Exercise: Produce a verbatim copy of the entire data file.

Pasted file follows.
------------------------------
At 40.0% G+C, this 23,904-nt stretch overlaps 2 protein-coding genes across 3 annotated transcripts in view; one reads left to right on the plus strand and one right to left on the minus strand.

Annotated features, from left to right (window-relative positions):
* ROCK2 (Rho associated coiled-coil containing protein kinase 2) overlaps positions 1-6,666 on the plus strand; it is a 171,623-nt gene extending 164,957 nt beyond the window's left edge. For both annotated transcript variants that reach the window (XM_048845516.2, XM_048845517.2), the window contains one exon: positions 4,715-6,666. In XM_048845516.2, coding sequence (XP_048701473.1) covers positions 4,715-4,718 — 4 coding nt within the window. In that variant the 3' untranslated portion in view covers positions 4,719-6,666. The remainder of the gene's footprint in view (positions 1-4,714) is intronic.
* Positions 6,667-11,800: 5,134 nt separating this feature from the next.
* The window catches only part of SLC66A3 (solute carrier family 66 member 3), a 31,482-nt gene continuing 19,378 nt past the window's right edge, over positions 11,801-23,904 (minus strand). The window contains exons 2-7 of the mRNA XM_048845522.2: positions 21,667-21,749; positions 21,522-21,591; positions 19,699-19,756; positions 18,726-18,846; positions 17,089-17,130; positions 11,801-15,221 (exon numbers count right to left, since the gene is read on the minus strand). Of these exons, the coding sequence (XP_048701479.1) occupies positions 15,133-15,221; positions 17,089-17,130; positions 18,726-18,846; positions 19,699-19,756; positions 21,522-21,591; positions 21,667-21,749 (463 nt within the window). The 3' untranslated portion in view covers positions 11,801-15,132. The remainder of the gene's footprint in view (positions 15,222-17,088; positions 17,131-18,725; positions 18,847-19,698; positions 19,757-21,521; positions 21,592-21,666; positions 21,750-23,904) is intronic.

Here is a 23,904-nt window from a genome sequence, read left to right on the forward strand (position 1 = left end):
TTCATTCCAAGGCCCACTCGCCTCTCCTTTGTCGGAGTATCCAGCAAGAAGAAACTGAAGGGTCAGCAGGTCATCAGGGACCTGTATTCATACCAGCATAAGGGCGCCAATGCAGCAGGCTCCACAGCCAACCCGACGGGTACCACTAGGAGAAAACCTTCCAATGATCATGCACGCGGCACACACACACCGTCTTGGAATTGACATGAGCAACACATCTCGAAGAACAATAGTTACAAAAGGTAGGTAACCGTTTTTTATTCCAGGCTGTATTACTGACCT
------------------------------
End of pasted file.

At 40.0% G+C, this 23,904-nt stretch overlaps 2 protein-coding genes across 3 annotated transcripts in view; one reads left to right on the plus strand and one right to left on the minus strand.

Annotated features, from left to right (window-relative positions):
* ROCK2 (Rho associated coiled-coil containing protein kinase 2) overlaps positions 1-6,666 on the plus strand; it is a 171,623-nt gene extending 164,957 nt beyond the window's left edge. For both annotated transcript variants that reach the window (XM_048845516.2, XM_048845517.2), the window contains one exon: positions 4,715-6,666. In XM_048845516.2, coding sequence (XP_048701473.1) covers positions 4,715-4,718 — 4 coding nt within the window. In that variant the 3' untranslated portion in view covers positions 4,719-6,666. The remainder of the gene's footprint in view (positions 1-4,714) is intronic.
* Positions 6,667-11,800: 5,134 nt separating this feature from the next.
* The window catches only part of SLC66A3 (solute carrier family 66 member 3), a 31,482-nt gene continuing 19,378 nt past the window's right edge, over positions 11,801-23,904 (minus strand). The window contains exons 2-7 of the mRNA XM_048845522.2: positions 21,667-21,749; positions 21,522-21,591; positions 19,699-19,756; positions 18,726-18,846; positions 17,089-17,130; positions 11,801-15,221 (exon numbers count right to left, since the gene is read on the minus strand). Of these exons, the coding sequence (XP_048701479.1) occupies positions 15,133-15,221; positions 17,089-17,130; positions 18,726-18,846; positions 19,699-19,756; positions 21,522-21,591; positions 21,667-21,749 (463 nt within the window). The 3' untranslated portion in view covers positions 11,801-15,132. The remainder of the gene's footprint in view (positions 15,222-17,088; positions 17,131-18,725; positions 18,847-19,698; positions 19,757-21,521; positions 21,592-21,666; positions 21,750-23,904) is intronic.

Here is a 23,904-nt window from a genome sequence, read left to right on the forward strand (position 1 = left end):
TTCATTCCAAGGCCCACTCGCCTCTCCTTTGTCGGAGTATCCAGCAAGAAGAAACTGAAGGGTCAGCAGGTCATCAGGGACCTGTATTCATACCAGCATAAGGGCGCCAATGCAGCAGGCTCCACAGCCAACCCGACGGGTACCACTAGGAGAAAACCTTCCAATGATCATGCACGCGGCACACACACACCGTCTTGGAATTGACATGAGCAACACATCTCGAAGAACAATAGTTACAAAAGGTAGGTAACCGTTTTTTATTCCAGGCTGTATTACTGACCT